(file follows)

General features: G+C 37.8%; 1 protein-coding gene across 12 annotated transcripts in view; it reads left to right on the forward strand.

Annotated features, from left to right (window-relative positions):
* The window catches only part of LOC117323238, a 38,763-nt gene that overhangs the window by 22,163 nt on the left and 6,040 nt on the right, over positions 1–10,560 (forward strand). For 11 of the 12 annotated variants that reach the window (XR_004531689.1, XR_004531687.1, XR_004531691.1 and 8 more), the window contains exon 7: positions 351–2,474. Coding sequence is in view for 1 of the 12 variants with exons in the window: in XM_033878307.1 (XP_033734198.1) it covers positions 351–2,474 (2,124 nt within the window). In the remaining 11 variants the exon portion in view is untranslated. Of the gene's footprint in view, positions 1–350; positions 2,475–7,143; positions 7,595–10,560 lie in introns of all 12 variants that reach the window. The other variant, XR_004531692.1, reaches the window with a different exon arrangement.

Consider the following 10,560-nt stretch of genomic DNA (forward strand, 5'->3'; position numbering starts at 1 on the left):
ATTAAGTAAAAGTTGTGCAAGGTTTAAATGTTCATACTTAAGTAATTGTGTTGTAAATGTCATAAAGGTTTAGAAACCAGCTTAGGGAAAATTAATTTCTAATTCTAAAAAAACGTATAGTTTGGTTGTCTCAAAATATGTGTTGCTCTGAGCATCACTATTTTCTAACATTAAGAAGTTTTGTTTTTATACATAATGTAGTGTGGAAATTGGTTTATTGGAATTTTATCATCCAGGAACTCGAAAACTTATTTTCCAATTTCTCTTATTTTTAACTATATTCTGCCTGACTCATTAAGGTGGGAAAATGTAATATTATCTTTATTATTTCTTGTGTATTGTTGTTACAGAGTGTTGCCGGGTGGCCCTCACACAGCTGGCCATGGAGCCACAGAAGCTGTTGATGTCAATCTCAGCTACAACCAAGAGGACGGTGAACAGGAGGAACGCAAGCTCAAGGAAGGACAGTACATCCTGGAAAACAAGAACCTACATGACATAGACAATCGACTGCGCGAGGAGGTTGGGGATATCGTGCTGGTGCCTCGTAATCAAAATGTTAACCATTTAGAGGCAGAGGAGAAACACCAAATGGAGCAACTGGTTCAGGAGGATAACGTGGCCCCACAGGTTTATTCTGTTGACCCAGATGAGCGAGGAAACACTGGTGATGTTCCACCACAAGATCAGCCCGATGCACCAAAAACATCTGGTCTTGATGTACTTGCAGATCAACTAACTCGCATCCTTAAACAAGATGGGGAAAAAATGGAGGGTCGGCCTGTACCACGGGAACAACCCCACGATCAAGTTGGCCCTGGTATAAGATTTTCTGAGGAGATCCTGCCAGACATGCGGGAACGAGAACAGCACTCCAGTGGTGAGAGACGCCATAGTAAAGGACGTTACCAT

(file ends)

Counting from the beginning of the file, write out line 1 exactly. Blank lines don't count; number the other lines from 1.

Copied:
General features: G+C 37.8%; 1 protein-coding gene across 12 annotated transcripts in view; it reads left to right on the forward strand.